Many of the choices we’ve made about parenting are becoming more accepted in the main-stream.
- Extended nursing
- Child-led potty training
- Cloth diapers
- Home birth (Okay, this one not becoming more accepted, but it SHOULD be!)
Ahh, homeschooling, that last one. I believe it is becoming more accepted, but, and this is a big but, it’s becoming more accepted in people’s perception of it, not necessarily the actuality of it. People who have a vision of “school-at-home,” where the children are gathered around the table, with Mom or Dad spouting forth wisdom–that feels comfortable to people. It’s wierd that you want to not send children to school, but as long as you are doing the same thing to them as school would be doing, it’s probably okay.
What if we accepted the idea that children’s hearts and minds and bodies lead them on the correct path–assuming the “correct path” is one that offers them healthy, safe, age-appropriate options. In other words, why is it that our then-two-year-old is praised and encouraged for being an “early potty-trainer,” but our seven-year-old is a concern because she isn’t reading like a second grader? Isn’t it possible that she understands her path just as well as the two year-old? And that both of them, given support, and love, and time, will both achieve all that they are capable of–and choose?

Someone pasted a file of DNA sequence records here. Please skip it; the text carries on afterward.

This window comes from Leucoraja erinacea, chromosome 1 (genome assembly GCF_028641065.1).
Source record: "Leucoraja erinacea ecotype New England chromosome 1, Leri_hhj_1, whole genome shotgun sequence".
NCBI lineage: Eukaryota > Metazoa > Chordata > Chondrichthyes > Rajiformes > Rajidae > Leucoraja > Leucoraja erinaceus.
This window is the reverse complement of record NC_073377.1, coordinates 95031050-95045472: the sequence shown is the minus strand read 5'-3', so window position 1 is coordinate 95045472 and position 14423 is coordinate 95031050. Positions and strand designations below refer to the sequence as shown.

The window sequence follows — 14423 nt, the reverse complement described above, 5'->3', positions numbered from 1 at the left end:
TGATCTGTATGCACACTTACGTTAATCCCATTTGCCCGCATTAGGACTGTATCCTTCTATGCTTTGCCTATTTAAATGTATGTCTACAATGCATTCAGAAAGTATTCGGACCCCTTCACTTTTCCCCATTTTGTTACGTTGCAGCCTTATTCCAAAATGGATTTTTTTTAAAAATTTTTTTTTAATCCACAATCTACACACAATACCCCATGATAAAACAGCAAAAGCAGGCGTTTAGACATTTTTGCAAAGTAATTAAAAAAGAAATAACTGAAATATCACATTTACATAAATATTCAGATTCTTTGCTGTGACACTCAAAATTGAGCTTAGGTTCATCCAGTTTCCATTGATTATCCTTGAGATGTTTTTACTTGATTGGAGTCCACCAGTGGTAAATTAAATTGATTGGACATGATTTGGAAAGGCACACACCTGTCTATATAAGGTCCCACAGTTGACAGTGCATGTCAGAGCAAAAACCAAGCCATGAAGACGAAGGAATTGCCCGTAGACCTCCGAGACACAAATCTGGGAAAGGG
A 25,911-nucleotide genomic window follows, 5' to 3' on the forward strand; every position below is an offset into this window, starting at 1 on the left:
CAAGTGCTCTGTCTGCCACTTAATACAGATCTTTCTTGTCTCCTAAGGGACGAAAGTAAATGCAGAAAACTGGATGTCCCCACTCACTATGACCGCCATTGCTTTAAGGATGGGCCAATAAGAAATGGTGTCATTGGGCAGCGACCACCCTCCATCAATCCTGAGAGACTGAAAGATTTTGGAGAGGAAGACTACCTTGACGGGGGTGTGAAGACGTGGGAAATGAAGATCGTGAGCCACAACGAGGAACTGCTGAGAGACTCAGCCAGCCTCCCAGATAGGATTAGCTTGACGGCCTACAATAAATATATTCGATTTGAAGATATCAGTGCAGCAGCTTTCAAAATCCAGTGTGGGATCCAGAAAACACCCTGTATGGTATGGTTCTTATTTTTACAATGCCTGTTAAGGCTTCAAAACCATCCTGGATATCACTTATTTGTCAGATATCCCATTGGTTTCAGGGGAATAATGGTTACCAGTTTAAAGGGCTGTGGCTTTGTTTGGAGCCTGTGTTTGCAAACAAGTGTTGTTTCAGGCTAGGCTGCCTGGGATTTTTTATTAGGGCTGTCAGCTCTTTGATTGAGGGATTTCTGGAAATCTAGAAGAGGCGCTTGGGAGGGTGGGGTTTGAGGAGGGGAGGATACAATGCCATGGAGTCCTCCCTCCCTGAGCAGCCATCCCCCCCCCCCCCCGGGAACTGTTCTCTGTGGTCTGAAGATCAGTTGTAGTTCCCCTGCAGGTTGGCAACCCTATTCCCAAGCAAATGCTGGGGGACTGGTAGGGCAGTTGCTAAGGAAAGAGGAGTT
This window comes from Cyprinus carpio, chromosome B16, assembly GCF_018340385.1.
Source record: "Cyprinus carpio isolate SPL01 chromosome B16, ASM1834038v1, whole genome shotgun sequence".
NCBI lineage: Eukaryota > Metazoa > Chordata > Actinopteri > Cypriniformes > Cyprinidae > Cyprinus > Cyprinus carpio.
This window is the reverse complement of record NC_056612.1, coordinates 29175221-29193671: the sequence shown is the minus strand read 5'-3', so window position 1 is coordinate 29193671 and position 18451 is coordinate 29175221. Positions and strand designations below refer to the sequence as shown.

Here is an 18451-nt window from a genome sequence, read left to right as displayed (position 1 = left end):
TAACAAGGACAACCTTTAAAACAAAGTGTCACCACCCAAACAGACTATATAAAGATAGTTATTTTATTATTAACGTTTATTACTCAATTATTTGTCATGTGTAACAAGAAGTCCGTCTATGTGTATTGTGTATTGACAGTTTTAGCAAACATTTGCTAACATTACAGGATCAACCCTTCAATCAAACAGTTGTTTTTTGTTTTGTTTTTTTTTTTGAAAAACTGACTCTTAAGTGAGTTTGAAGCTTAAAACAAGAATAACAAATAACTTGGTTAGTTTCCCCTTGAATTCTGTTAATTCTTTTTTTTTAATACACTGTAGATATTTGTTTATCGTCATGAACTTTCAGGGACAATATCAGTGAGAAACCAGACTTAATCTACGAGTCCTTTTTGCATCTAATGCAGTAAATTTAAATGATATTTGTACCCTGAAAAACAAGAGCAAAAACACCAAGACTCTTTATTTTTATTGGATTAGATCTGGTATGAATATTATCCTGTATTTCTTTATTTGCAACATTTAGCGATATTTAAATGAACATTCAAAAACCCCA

My acquaintance, Stephanie, has a fantastic blog here: http://www.throwingmarshmallows.com/. The title comes from this quote, which has always resonated with me:
“Learning can only happen when a child is interested. If he’s not interested, it’s like throwing marshmallows at his head and calling it eating.”
It has fascinated me to watch the things the children have chosen to learn: Zoe’s desire to whistle, which she now does really well, although I’m not sure why the “wolf whistle” is part of her repertoire. The Buster’s drive to be adept at both Wii games and legos. To think of him as a three-year-old, focused on getting those little pieces to attach together. And Yessa. She has been the first/earliest to potty-train, but she also has been the first to learn to dress herself, including shoes.
True, these are all “physical things,” but why should the mental exercises they are each engaging in, but that cannot be seen, be any less determined and fruit-bearing. I’ll stay this course–seeing them each as wonderfully capable of whatever they would choose to learn. Ready to assist, but not to force.
Oh, and the title of this post: Choosing the Battles. It has nothing to do with battling the children…